* Frugality - I didn't know that the theme was "Money-Saving" when we did this, but last weekend M. and I made a pot of chicken curry and a pot of black bean soup (from dried beans and a pork bone that I had saved in the freezer, very frugal!), both of which I plan to use in this week's bento lunches. Also want to use up some of the tofu we have in the fridge; I bought several packages of tofu last weekend when I thought I was going to be using them for the filling in the dumplings at school this week, but we ended up using mock duck instead, so now I have a surplus of tofu that needs to get eaten!

* Variety - To try and include more foods in smaller amounts in the same bento, and different, healthier types of protein (other than Spam, which figured more than I would have liked to in last week's lunches), such as chicken, tofu, or beans. Also, more and varied veggies.

* Try a New Recipe - Such as Maki's turnip cakes, or her tuna tofu miso mini-burgers.

So far this week has yielded several bento-related "revelations." Stay tuned...

Friday, January 23, 2009

Bento Challenge Week 2 Recap

So, it's Friday already! It's been quite the week, ending on a low note of sorts: I had a horrible, throbbing headache all morning that made me queasy and forced me to skip out on teaching my afternoon class today. Slept all afternoon, woke up still feeling horrible. When M. got home from work he made me some jook/okayu, the best convalescent food, with umeboshi (Japanese pickled plum), and I took an ibuprofen. Feeling a little better now after a second nap and lots and lots of water - the lights aren't making me queasy anymore!

Friday means that it's time to re-visit my goals for Week 2 of Maki's Just Bento challenge, with the theme "Healthy Bentos." I made bento lunches on Sunday, Tuesday, Wednesday, Thursday, and Friday of this week. Following are descriptions of the contents of each:

Sunday 01.18.09 Kimbap snack bento

-Korean-style sushi with leftover bi bim bap ingredients: ground beef, pea shoots, egg, carrot kinpira, kimchee

Tuesday 01.20.09 Obama Inaugural Bento

-spam musubi with broccoli trees (4 for M., me, and S. to share)(pictured)
-tea eggs on top of steamed broccoli, carrot kinpira, and pea shoots (not pictured)
-celery sticks (not pictured)
-assorted candy (not pictured)

Wednesday 01.21.09 Back to Work Bento (made two: one for M. and one for me)

-leftover Indonesian-y "mee goreng" stir-fried noodles with cabbage and carrot, seasoned with shrimp paste and ketchup and etc., topped with ground peanuts
-steamed broccoli trees
-half of a tea egg with black sesame seed garnish
-red grapes
-snack mix: wasabi peas, peanuts, and raisins

Thursday 01.22.09 Kidney Beans to the Rescue Bento (no picture)
-More mee goreng noodles
-salad of steamed carrot chunks and canned kidney beans, seasoned with bottled Pietro sesame dressing
-one orange, sliced
-wasabi pea, raisin, and peanut snack mix, again

Friday 01.22.09 Orange All Over Bento

This bento was prepared entirely the night before, and it still tasted good the next day (although maybe I shouldn't trust that judgment since I wasn't in the best shape at lunchtime...)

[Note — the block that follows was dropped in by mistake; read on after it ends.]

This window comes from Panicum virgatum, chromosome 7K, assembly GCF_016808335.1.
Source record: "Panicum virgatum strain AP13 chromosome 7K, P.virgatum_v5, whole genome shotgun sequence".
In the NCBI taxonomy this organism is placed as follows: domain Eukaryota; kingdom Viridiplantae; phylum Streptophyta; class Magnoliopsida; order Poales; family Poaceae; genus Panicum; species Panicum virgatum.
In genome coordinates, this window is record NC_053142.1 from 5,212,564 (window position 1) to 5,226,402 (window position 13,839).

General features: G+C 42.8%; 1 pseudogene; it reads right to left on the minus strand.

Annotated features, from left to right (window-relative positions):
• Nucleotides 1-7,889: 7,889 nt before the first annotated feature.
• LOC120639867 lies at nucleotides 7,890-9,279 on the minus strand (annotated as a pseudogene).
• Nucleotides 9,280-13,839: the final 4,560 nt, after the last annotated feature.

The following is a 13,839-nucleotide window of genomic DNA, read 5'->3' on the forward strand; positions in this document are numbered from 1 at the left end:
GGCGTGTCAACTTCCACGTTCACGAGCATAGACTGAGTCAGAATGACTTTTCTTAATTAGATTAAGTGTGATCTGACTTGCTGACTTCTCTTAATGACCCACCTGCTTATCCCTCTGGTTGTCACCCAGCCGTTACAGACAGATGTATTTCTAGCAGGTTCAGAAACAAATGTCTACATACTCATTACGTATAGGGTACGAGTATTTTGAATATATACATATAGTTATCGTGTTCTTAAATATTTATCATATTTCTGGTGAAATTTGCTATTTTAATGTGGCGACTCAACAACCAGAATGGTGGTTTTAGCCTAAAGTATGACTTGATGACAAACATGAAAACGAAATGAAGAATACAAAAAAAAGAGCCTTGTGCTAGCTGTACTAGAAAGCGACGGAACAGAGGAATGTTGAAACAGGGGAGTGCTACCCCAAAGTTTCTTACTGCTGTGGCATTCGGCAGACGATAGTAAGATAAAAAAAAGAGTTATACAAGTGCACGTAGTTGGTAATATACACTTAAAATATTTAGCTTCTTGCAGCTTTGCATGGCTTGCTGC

-Kimchee chahan (fried rice) prepared by M with spam chunks, kimchee, and egg
-Simmered vegetable medley: green cabbage, carrot, and reconstituted wakame, in a broth of water, soy sauce, and Japanese cooking wine, with black sesame seeds and gomashio (This gomashio was made and given to me by a coworker as a holiday gift - a very nice one, I might add!).
-Cheese chunks and red grapes
-The same orange from yesterday (not pictured)

As far as meeting my goals for this week, I did fairly okay.

1. Healthy - My need to honor the President with spam musubi was greater than that of rising to the "healthy" part of the bento challenge, and much spam was consumed this week, so I'm not sure how well I did on that score, but I did try to balance out the salty processed meat with simmered or raw veggie side dishes with minimal flavor enhancers (if any). I succeeded in including at least one veggie in every bento - frequently more.

2. "Beefing up" the bento with protein fillers - This worked really well, especially when I stumbled across the idea for the trail mix. I felt much fuller, and was also able to eat a bit of my lunch at lunchtime and save the rest for later in the afternoon, which helped prevent hunger pangs.

3. New recipe - Didn't get to it this week, with all the craziness. Maybe next week! I did purchase some shirataki noodles and konnyaku at our neighborhood Japanese market yesterday that I plan to use soon.

4. Make large portions of something to freeze - There is leftover beef soboro in the freezer. Didn't get to make gyoza, though, although I will be making a bunch of gyoza this coming week for Chinese New Year (jiaozi).

5. Making onigiri - If the musubi counts, then yes. Otherwise, no.

6. Looking at bento supplies online - Yes, I have started narrowing down my choices for actual bento boxes for us. I am partial to the tiffin-esque stainless steel bento boxes like these (Japanese page) because of their clean, timeless look and durability. I also looked at accessories, though I haven't purchased anything yet.

I also started using Maki's meal planner, which worked well for the lunches but was neglected for the other meals (and might have come in use, had I utilized it! We ended up going out to eat last night because we couldn't figure out what to make with what we had at home and didn't want to spend the time shopping and then preparing).